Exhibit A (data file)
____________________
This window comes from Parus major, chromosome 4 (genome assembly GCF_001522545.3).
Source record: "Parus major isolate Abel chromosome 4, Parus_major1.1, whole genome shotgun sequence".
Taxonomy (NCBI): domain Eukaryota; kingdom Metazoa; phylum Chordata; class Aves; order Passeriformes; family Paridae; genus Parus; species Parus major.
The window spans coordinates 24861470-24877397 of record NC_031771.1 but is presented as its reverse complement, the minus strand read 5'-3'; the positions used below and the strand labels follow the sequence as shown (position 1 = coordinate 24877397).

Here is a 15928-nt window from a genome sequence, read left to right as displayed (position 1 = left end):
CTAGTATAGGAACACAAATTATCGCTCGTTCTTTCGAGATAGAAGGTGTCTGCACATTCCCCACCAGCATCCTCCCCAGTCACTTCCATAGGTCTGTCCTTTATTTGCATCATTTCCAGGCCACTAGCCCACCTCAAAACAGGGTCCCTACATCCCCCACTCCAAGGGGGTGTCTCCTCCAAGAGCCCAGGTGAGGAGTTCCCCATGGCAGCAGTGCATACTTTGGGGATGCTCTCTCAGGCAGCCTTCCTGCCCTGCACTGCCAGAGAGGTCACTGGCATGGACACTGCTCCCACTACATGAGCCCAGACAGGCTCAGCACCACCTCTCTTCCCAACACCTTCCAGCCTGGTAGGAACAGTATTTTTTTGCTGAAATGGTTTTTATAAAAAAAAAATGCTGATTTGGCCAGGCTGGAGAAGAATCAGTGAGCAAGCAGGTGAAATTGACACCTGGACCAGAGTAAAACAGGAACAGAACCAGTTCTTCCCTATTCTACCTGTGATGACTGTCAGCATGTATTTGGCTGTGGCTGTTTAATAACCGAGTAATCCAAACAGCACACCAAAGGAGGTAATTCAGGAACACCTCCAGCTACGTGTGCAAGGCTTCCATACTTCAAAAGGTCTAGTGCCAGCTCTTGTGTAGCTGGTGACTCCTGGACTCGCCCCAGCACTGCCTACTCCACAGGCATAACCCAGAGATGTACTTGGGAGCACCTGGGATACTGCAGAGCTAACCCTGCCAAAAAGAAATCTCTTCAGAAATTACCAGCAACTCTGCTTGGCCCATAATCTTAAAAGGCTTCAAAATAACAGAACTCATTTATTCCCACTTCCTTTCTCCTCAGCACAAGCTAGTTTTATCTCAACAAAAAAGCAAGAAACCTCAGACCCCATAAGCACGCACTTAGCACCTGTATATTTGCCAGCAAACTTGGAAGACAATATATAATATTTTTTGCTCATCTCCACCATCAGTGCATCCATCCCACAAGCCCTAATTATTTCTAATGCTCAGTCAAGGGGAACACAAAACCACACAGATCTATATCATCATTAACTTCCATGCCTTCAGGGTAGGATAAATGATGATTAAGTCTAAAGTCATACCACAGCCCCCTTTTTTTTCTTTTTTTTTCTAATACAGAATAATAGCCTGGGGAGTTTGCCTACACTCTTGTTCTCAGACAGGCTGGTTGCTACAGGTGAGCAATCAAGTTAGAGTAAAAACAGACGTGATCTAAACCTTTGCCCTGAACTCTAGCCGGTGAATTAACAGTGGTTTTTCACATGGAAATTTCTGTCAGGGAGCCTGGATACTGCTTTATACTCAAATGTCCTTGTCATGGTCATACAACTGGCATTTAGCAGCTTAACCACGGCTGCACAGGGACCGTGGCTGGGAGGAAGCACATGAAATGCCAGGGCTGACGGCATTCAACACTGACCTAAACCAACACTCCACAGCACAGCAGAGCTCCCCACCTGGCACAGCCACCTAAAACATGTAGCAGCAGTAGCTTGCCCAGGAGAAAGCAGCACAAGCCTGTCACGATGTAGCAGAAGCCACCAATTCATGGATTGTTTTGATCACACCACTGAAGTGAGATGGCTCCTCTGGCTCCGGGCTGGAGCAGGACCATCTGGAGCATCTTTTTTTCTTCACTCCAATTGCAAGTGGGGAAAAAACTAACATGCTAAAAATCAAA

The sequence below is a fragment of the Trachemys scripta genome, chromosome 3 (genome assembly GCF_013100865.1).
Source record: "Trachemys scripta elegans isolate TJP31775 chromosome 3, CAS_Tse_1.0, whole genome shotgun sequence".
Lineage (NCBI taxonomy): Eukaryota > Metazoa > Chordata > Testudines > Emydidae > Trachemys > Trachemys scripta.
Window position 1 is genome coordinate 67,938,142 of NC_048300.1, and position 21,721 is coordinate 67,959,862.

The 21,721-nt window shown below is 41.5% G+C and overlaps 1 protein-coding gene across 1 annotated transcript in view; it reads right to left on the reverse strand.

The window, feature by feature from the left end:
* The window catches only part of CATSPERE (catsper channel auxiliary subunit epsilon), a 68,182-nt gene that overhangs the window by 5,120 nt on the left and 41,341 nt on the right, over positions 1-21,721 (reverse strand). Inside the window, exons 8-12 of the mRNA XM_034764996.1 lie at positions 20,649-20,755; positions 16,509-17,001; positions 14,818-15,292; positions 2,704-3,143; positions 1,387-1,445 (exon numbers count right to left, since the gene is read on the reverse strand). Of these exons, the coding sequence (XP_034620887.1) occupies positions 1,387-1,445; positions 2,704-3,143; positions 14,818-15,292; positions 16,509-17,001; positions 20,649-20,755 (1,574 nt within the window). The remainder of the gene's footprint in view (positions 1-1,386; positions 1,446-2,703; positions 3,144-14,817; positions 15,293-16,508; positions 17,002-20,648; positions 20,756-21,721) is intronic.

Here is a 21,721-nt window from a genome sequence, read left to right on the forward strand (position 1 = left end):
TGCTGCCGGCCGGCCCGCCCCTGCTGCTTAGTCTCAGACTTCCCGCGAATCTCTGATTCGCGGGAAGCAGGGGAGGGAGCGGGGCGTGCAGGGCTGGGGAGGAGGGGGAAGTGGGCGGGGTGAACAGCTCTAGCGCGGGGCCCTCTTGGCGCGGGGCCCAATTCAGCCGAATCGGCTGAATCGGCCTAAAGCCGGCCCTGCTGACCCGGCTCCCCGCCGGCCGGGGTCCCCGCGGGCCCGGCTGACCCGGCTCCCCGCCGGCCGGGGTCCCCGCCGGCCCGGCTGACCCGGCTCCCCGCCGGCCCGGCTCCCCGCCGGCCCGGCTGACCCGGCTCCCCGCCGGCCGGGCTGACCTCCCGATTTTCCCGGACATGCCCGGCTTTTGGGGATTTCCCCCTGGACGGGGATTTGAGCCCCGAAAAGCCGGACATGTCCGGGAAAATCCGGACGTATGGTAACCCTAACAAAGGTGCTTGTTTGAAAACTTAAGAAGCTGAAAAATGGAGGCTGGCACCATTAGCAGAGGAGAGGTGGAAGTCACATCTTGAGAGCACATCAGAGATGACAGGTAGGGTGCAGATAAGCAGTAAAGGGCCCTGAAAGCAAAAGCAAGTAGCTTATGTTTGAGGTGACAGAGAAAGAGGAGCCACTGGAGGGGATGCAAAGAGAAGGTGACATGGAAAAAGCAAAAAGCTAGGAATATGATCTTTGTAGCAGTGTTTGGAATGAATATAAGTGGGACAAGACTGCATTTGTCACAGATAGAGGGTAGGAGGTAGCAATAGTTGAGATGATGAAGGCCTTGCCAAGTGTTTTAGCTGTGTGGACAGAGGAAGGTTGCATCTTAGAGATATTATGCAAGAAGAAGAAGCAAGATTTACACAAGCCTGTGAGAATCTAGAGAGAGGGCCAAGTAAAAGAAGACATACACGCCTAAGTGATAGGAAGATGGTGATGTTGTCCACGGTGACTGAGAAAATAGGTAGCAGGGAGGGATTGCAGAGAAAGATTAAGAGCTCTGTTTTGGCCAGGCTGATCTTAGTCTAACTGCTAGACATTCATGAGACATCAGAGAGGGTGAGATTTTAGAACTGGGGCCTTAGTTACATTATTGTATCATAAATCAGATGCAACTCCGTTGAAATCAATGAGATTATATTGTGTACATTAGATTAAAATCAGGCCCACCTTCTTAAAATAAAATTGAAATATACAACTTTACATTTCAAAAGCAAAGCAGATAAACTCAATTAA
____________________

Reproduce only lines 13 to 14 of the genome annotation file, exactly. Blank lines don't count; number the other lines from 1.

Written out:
* The window catches only part of CATSPERE (catsper channel auxiliary subunit epsilon), a 68,182-nt gene that overhangs the window by 5,120 nt on the left and 41,341 nt on the right, over positions 1-21,721 (reverse strand). Inside the window, exons 8-12 of the mRNA XM_034764996.1 lie at positions 20,649-20,755; positions 16,509-17,001; positions 14,818-15,292; positions 2,704-3,143; positions 1,387-1,445 (exon numbers count right to left, since the gene is read on the reverse strand). Of these exons, the coding sequence (XP_034620887.1) occupies positions 1,387-1,445; positions 2,704-3,143; positions 14,818-15,292; positions 16,509-17,001; positions 20,649-20,755 (1,574 nt within the window). The remainder of the gene's footprint in view (positions 1-1,386; positions 1,446-2,703; positions 3,144-14,817; positions 15,293-16,508; positions 17,002-20,648; positions 20,756-21,721) is intronic.

Here is a 21,721-nt window from a genome sequence, read left to right on the forward strand (position 1 = left end):